“With respect to how long it would take? A couple hours,” said Mark Johnson, a Dentons attorney. “Two hours on the high end.”
Thompson said in an email to Hatley on June 2 that she had seen his handling of The Star’s requests for records.
“I reviewed your interactions with the Kansas City Star, and it seems like you actually are playing political games to the tune of $375/hour,” she wrote.
Jerry Nolte, Clay County’s presiding commissioner, said Spencer Fane was hired to assist its former county counselor with a high volume of records requests in the months leading up to the 2016 election.
He now believes Spencer Fane’s ongoing involvement with the county is no longer necessary.
Nolte himself says he’s been charged a fee by Hatley in response to records he seeks in his role as one of three Clay County commissioners. Nolte said sometimes he pays it personally, sometimes he withdraws his request.
Thompson told The Star she’s aware of two instances where Nolte was charged for obtaining public records. And Spencer Fane’s invoices show that Hatley bills Clay County for his time reviewing and responding to Nolte’s requests.
“There’s a degree of irony that Sunshine Law requests are shrouded in secrecy,” Nolte said.
Nolte is often in the minority of 2-1 votes on the Clay County Commission on substantive issues.
Gene Owen, the third Clay County commissioner, did not respond to The Star’s requests for interviews.
Nikki Thorn, a spokeswoman for Clay County, responded that it would not be appropriate to comment, given The Star’s ongoing litigation against the county.
“However, we are confident in our legal counsel and the processes we have developed together to make certain the county is in compliance with the Missouri Sunshine Law,” Thorn said in an email.
It was Ridgeway, Owen’s ally on the commission, who contacted Hatley sometime in 2016 to represent the county in open records matters.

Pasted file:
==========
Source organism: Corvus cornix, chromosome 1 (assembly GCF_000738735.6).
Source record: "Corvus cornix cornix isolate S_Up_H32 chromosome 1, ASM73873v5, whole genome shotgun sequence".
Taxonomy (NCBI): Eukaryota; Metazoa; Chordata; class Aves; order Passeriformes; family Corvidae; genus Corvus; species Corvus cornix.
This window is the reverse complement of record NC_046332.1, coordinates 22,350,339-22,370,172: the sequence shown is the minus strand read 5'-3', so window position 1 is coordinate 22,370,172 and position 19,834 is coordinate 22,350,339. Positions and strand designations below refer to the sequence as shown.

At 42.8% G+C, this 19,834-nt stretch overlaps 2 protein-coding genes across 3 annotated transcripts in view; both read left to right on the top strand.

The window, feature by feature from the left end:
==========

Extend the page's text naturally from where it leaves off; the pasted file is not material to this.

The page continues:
Hatley on June 1, 2016, emailed Ridgeway thanking her for reaching out. He said he would work for the county at an hourly rate of $373.50, a discount of his usual $415 an hour then.
As county clerk, Thompson had been the official custodian of Clay County’s records before Spencer Fane was hired.
At that time, Thompson processed Sunshine Law requests; she said she did not charge for her time, and when she needed another staffer’s help, the county charged $12 an hour.
The commission removed that designation in 2017 by a 2-1 vote, with Nolte voting no.
“It is a waste of money to spend $375/hour on something we had been doing at very little cost for taxpayers,” Thompson said.
Prior to losing her status as the county’s record keeper, Thompson noticed that signatures belonging to Nolte had been cut off of certain documents.
Thompson reported alleged records tampering to the Clay County sheriff, who referred the matter to the Missouri Highway Patrol.
Laurie Portwood, an assistant county administrator, was charged with tampering with a public record. She later reached an agreement with the Missouri attorney general to serve 40 hours of community service. She’s still employed with the county with a salary of $143,073, according to an online database.
Some believe Thompson lost her designation as custodian as payback for reporting the tampering.
“I think it’s crazy,” said Jason Withington, a Clay County resident who spearheaded the petition drive for the state audit. “We outsource the clerk’s job to a private law firm out of retaliation.”
Thompson said Clay County should do better by its community.
“If Commissioners Owen and Ridgeway were ever accountable and transparent leaders,” she said, “their long political careers have corrupted them into something else.”
BEHIND OUR REPORTING
What documents did The Star request and why?
The Star requested legal invoices submitted to Clay County by the Spencer Fane law firm, which had been hired to handle Sunshine Law requests for the county. Star reporter Steve Vockrodt wanted to see how much an outside law firm was being paid to handle a function that is often done by city and county staff in governments in the Kansas City area. Read more by clicking the arrow in the upper right.
How did Clay County respond?
W. Joseph Hatley, the Spencer Fane attorney who primarily handles Sunshine Law requests for Clay County, told Vockrodt that it would cost the newspaper $4,200 to fulfill the request. Hatley refused to provide a cost breakdown to justify the fee amount and said he would only discuss it with The Star’s lawyer. Hatley later agreed to provide copies of the Spencer Fane invoices with all descriptions of the work performed redacted. That made it impossible to know what he had done to justify the bills.
What is The Star's lawsuit against Clay County about?
The Star filed a lawsuit under Missouri’s Sunshine Law challenging Hatley’s application of a $4,200 fee for the reporter’s records request and alleging that the county held an illegal meeting in 2016 when it hired Spencer Fane.
Where did The Star get the documents?
After filing the lawsuit, The Star received unredacted copies of the Spencer Fane invoices from a confidential source who had concerns about the county’s transparency. Those documents, which The Star is publishing in their entirety, are source material for this story.